The new Bush-Cheney team has rightly made rebuilding the U.S.
military one of its top priorities. Unfortunately, its predecessor's legacy
is not only one of leaving the armed forces in a deplorable state requiring
such repairs; Messrs. Clinton and Gore also did much to diminish -- and, in
many cases, to eliminate altogether -- the defense industrial base that will
be needed to effect the rebuilding.
This was not, as the Leninists say, "an accident, comrade." Early
in the first Clinton administration, then-Secretary of Defense Les Aspin
convened what came to be known as the Last Supper for the Nation's defense
contractors. He advised them that there would not be enough work for all of
them in the post-Cold War future. They were put on notice that there was
going to have to be a significant contraction in the number and production
capacity of their firms.
In the years that followed, some went out of the defense business;
many others were gobbled up by a few conglomerates. Recent, grievous
depreciation of stock values imperils the viability of one or more of even
these giant concerns.
Perhaps even more troubling was the encouragement the Clinton team
gave to foreign acquisition of U.S. defense contractors. This practice
often conduced to the transfer of key research and development and
manufacturing capabilities overseas -- further exacerbating the worrisome
trend towards ever-greater Pentagon dependence on overseas suppliers for its
gear. At the Conservative Political Action Conference last Friday, Elaine
Donnelly of the Center for Military Readiness, pointed out a relatively
benign, if absurd, example this phenomenon: the black berets the Army has decided to issue to all its soldiers -- despite nearly universal opposition to the idea of degrading this traditional symbol of the service's elite Ranger units -- will be bought from Communist China.
Unfortunately, there are many other instances in which far more
sensitive military requirements are becoming reliant upon foreign
manufacturers. These include: precision gears and gear boxes; certain types of sophisticated microchips used in guidance systems and other weapons
applications; pan carbon fiber, the precursor to "stealth" composites; and
computer monitors and printed circuit boards. There are obvious national
security implications involved in having U.S. combat capabilities depend to a critical degree on companies -- and, in some cases at least, countries -- who may not prove reliable suppliers in time of need. As the military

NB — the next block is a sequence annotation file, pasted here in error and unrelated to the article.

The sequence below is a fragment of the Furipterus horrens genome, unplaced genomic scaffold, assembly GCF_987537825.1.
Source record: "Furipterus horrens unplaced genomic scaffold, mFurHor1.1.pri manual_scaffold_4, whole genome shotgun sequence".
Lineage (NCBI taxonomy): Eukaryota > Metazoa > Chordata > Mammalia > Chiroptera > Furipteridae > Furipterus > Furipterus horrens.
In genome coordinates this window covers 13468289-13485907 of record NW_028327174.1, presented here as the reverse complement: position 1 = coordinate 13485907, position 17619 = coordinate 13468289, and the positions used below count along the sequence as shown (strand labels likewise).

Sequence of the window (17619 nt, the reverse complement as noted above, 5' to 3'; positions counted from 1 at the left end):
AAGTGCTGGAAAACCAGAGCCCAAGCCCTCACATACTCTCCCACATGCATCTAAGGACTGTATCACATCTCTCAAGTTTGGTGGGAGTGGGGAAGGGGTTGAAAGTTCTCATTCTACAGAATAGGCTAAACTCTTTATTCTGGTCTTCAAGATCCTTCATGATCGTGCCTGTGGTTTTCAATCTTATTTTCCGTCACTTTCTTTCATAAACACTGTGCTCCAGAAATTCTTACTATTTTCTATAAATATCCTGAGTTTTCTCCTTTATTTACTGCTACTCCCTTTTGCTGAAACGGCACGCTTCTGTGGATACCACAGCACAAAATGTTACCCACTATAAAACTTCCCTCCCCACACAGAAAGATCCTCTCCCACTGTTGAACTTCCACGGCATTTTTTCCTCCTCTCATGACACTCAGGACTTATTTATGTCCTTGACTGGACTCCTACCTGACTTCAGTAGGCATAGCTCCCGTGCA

increasingly turns to commercial off-the-shelf technologies, this trend will
Matters are made still worse by another consideration: Foreign
purveyors of sensitive dual-use technology (that is, equipment and know-how relevant to both military and civil applications) are, as a general rule,
willing to sell their goods not only to the United States but to the
military-industrial complexes of her enemies, as well.
The Clinton Defense Department's response to such developments was like that of Mad Magazine's Alfred E. Neuman: "What, me worry?" To the extent the subject received any policy consideration at all, the Administration's willingness to promote trade and "globalization" at the expense of American sovereignty and prudent security practices usually was
sufficient to trump misgivings expressed by more sober policy-makers in the executive branch and Congress.
Today [Tuesday], Clinton appointees who have burrowed into various agencies around town, including notably Pentagon official David Tarbell,
will be meeting in the hope of adding yet another U.S. technology of
critical importance to the American military to the list of foreign-
supplied equipment. This afternoon, the Committee on Foreign Investment in
the United States (CFIUS) will hold discussions with representatives of the
Netherlands' company known as ASML, the world's second largest manufacturer
of lithography machines used to produce high-quality silicon chips. ASML is trying to buy Silicon Valley Group (SVG) -- the planet's most creative innovator in lithography technology and the last American supplier of such equipment. If approved by CFIUS, the Dutch would also pick up SVG's subsidiary, Tinsley Laboratories, which manufacturers state-of-the art mirrors and lenses for the Nation's spy satellites and other military users.
Without assured access to the fruits of the work done by SVG and
Tinsley, such priority Bush programs as effective missile defenses and
information-based "revolutionary" weaponry would be rendered problematic.
Should ASML wind up selling these companies' high tech products to China -- as the Dutch (and many others) have done -- moreover, such technology could
well wind up being used against American personnel and interests.
A growing chorus from Capitol Hill, led by Senator Robert Bennett
and Representatives Jim Gibbons and Duncan Hunter, is calling on the Bush
Administration to take charge of the CFIUS process on the SVG deal. This
can most easily be done by taking another forty-five days to conduct a more formal investigation of this proposed transaction. This would, in addition, afford Donald Rumsfeld and his counterparts at other agencies a chance to put in place subordinates who share their commitment to rebuilding, rather than selling off, America's defense capabilities. As today's meeting of the CFIUS will underscore, there isn't a moment to lose.